Forget the Joneses. Try to avoid comparing your stuff with other people’s  stuff – and spend less time with so-called friends who view spending as a competitive sport. Check out last year’s financial frenemies blog to read more about how your so-called friends can wreck your finances.

Go Generic. You don’t always have to buy the fancy national brand. Almost anything you can buy at a grocery store – from peanut butter to paper towels to pet food – is available as a less-expensive store brand. And in 99% of the time, there’s not a noticeable difference. Try swapping out a few national brands for their cheaper counterparts and see how much you can save.

Have a support network. Getting out of debt isn’t easy, and it’s not something that you can do in a day or two. It’s kind of like dieting, training for a marathon, or learning a new skill – it takes work, and it’s always easier when someone has your back. If you’re trying to improve your finances, look for help. Enlist a friend to help you stick to a new budget or join an online community for folks dealing with credit card debt.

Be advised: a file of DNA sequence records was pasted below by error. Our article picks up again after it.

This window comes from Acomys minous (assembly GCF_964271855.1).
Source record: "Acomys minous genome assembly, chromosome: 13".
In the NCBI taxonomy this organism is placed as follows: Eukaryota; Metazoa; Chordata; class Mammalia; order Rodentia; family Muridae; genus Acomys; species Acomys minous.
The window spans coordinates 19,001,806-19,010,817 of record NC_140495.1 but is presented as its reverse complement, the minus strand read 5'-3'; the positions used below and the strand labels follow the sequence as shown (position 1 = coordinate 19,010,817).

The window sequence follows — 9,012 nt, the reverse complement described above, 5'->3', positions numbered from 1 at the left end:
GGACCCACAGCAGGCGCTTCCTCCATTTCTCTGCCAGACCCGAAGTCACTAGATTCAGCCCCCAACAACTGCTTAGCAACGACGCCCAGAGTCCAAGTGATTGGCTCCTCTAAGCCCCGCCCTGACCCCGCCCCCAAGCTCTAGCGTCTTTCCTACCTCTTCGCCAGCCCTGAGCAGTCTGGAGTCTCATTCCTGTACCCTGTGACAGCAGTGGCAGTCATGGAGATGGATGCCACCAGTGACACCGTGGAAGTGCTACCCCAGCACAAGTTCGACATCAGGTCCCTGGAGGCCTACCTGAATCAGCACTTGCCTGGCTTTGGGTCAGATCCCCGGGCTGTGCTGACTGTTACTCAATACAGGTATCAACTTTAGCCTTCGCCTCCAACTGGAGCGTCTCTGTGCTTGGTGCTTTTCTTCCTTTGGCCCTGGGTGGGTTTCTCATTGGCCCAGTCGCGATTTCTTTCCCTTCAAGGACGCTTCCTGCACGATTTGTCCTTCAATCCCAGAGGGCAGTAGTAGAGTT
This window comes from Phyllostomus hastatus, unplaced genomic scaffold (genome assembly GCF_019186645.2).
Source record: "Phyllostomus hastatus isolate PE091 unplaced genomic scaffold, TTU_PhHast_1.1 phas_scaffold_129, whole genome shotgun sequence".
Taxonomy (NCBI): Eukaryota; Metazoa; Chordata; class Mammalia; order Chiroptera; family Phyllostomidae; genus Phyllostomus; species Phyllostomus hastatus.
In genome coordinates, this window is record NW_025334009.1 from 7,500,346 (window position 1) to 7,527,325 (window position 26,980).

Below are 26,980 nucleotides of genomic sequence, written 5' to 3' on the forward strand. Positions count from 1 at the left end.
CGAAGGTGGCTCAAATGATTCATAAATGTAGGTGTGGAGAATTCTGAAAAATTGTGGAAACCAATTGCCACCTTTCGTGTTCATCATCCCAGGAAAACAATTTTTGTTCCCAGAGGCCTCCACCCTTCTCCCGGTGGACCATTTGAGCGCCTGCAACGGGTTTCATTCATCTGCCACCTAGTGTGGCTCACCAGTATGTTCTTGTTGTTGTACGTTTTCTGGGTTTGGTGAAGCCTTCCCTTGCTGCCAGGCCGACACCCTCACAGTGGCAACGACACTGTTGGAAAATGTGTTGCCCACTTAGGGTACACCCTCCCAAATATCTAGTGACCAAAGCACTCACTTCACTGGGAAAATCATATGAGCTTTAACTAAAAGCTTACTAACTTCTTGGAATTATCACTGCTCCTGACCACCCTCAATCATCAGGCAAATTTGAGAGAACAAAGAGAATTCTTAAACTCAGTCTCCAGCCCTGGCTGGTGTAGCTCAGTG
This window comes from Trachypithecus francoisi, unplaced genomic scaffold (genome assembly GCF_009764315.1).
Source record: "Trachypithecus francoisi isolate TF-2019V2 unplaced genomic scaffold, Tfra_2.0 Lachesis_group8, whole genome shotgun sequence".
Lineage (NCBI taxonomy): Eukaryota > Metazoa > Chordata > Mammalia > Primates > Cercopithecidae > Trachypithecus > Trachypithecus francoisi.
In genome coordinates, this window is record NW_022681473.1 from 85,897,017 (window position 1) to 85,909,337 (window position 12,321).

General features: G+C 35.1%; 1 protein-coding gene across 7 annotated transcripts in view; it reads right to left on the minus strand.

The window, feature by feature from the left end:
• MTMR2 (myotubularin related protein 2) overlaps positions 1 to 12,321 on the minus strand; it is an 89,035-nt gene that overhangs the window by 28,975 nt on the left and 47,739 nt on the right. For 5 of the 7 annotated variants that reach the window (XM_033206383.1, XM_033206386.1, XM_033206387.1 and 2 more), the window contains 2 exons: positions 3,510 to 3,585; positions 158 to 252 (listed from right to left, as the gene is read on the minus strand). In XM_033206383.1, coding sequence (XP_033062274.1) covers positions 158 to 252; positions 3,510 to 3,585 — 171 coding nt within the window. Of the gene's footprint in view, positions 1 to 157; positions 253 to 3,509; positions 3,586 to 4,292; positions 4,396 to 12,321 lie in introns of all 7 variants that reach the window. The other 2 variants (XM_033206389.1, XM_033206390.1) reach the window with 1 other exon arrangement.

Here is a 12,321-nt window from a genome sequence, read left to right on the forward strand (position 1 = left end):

Increase your income. The holidays are right around the corner – and if you want to make it through a season of dinner parties, decorating, and gift exchanges without piling up loads of debt, consider finding ways to increase your income. Ask for a raise, if you feel comfortable doing that. Or, consider getting a part-time job (retail stores are just starting to hire seasonal help for the busy shopping season). And if you’ve got a specific skill – like baking, photography, dog training, you name it – you might be able to make some extra cash selling your services.

Just say “no” to impulsive, unplanned spending. Staying out of debt means being in control of your impulses to spend money. Maybe you have a hard time getting out of the grocery store without an extra $20 in random purchases, or maybe you’re prone to online shopping when you’re bored. Now is the time to change your behavior: Send someone else to the store (or stick to a shopping list). Unsubscribe from sales emails or un-bookmark your favorite online stores. Do whatever it takes to avoid temptation.